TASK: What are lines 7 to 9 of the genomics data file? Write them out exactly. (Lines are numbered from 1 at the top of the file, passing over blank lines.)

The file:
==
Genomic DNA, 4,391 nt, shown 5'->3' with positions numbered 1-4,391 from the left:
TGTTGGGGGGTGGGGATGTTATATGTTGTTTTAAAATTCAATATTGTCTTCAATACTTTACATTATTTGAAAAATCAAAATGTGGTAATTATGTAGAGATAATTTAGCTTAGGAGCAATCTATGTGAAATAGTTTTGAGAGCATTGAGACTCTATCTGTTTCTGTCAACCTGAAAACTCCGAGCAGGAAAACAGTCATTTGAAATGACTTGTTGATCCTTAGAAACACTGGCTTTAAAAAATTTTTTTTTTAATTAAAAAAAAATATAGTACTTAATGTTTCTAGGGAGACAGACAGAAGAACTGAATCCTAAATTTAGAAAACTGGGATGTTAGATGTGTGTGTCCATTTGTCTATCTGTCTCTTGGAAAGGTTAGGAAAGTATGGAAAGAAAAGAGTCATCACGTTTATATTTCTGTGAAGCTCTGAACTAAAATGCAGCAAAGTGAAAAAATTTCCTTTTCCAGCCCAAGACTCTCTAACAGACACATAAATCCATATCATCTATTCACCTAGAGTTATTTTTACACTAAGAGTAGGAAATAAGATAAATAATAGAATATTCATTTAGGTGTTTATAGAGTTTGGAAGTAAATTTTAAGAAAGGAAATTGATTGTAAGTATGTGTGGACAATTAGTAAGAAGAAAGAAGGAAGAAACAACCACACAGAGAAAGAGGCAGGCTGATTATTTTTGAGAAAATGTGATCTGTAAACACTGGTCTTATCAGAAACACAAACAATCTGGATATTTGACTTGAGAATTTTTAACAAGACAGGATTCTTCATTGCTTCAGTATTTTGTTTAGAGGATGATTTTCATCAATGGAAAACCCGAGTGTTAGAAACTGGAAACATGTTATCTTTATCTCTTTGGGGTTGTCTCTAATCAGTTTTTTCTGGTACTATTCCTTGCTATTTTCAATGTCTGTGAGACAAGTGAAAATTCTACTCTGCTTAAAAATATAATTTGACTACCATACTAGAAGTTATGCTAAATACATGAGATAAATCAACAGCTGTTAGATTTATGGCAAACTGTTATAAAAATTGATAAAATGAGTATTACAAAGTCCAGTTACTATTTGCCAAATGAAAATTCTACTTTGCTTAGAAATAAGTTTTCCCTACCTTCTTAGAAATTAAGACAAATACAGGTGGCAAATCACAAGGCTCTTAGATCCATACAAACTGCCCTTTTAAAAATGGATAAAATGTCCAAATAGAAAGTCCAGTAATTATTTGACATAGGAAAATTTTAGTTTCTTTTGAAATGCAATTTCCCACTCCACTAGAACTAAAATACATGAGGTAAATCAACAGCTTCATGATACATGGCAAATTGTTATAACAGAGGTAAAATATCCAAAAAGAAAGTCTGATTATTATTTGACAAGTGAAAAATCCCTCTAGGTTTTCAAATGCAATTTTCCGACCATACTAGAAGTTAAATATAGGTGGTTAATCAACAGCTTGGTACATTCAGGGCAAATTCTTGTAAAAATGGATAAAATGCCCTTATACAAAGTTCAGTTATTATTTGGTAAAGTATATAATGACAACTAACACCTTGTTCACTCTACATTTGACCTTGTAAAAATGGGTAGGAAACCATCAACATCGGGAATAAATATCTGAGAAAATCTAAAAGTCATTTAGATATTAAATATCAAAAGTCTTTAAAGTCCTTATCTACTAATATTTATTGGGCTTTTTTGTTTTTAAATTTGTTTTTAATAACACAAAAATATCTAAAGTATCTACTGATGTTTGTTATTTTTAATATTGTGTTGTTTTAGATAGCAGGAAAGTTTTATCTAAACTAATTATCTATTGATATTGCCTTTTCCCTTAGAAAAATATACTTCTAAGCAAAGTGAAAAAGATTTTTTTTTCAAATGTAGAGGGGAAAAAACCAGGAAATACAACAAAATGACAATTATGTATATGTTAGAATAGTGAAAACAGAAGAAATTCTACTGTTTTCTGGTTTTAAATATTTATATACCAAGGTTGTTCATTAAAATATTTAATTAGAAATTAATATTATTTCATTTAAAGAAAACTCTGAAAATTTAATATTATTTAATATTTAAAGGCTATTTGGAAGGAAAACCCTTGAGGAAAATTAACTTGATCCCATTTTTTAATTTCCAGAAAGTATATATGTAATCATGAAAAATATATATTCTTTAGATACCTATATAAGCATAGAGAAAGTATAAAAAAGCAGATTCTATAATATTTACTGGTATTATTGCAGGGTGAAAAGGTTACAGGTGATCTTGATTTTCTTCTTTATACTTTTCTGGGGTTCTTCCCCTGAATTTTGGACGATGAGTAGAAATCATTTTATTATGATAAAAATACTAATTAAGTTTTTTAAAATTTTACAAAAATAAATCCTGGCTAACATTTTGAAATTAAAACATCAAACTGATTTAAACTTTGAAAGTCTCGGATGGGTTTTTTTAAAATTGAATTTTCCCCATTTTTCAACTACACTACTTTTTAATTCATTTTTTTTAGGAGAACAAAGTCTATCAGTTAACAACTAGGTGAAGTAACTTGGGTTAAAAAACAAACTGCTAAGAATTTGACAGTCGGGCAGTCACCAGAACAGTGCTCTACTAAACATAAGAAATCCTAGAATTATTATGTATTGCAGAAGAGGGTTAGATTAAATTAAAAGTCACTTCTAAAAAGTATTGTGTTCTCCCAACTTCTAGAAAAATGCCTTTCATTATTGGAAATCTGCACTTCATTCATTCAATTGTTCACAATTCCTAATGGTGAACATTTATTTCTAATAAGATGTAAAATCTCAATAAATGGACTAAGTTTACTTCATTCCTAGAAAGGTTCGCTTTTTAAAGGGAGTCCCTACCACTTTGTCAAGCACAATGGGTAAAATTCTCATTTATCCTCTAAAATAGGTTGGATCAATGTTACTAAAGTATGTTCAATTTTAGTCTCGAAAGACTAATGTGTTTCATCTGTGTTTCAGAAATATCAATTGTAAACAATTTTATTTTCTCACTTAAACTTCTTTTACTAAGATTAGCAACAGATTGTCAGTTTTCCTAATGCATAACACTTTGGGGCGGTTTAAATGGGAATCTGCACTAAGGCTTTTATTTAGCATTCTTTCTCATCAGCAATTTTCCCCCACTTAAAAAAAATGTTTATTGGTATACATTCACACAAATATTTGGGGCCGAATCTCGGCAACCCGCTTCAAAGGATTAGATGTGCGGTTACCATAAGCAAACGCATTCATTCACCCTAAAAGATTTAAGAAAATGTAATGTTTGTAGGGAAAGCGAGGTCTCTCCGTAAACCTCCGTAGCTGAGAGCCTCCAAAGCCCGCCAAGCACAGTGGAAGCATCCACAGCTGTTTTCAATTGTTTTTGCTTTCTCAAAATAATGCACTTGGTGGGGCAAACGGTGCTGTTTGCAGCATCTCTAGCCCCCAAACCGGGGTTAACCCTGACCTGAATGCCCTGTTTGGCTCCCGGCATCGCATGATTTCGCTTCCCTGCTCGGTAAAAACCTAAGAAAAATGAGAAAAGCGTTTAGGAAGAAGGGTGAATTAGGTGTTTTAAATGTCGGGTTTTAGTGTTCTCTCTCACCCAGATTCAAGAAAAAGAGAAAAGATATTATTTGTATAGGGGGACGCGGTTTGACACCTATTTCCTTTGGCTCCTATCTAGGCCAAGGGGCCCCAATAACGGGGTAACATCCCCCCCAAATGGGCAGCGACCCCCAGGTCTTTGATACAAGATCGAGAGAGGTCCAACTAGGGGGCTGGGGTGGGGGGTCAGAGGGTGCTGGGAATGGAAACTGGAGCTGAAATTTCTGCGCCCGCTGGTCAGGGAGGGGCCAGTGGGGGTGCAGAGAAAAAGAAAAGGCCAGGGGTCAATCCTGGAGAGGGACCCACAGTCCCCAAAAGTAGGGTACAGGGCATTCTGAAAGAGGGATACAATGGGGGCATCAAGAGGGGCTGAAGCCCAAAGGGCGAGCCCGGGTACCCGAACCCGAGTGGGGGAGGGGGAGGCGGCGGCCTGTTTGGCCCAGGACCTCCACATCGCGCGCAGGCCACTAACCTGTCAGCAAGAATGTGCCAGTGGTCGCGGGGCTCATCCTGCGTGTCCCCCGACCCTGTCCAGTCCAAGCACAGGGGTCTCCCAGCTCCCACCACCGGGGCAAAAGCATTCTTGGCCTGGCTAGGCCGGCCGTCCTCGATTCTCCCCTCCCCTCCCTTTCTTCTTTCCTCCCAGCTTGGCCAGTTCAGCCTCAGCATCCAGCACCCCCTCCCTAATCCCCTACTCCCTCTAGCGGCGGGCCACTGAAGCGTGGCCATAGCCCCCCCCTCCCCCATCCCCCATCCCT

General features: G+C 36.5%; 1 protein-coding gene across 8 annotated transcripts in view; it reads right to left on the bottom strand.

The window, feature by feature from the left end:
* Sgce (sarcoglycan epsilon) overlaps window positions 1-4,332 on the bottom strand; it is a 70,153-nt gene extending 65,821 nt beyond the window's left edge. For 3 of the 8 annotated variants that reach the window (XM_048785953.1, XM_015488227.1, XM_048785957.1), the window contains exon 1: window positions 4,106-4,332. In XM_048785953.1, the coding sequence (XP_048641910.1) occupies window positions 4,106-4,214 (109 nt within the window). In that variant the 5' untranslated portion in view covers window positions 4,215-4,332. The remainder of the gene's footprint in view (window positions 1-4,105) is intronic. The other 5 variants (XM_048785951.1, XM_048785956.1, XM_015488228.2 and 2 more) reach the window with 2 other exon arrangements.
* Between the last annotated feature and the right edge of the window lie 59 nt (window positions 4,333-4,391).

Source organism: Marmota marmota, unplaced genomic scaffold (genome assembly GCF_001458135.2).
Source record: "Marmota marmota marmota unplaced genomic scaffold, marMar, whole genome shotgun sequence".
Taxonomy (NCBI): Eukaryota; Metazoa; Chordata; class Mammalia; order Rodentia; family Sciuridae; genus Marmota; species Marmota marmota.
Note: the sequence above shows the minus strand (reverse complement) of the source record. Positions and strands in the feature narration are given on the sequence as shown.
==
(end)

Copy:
Source organism: Marmota marmota, unplaced genomic scaffold (genome assembly GCF_001458135.2).
Source record: "Marmota marmota marmota unplaced genomic scaffold, marMar, whole genome shotgun sequence".
Taxonomy (NCBI): Eukaryota; Metazoa; Chordata; class Mammalia; order Rodentia; family Sciuridae; genus Marmota; species Marmota marmota.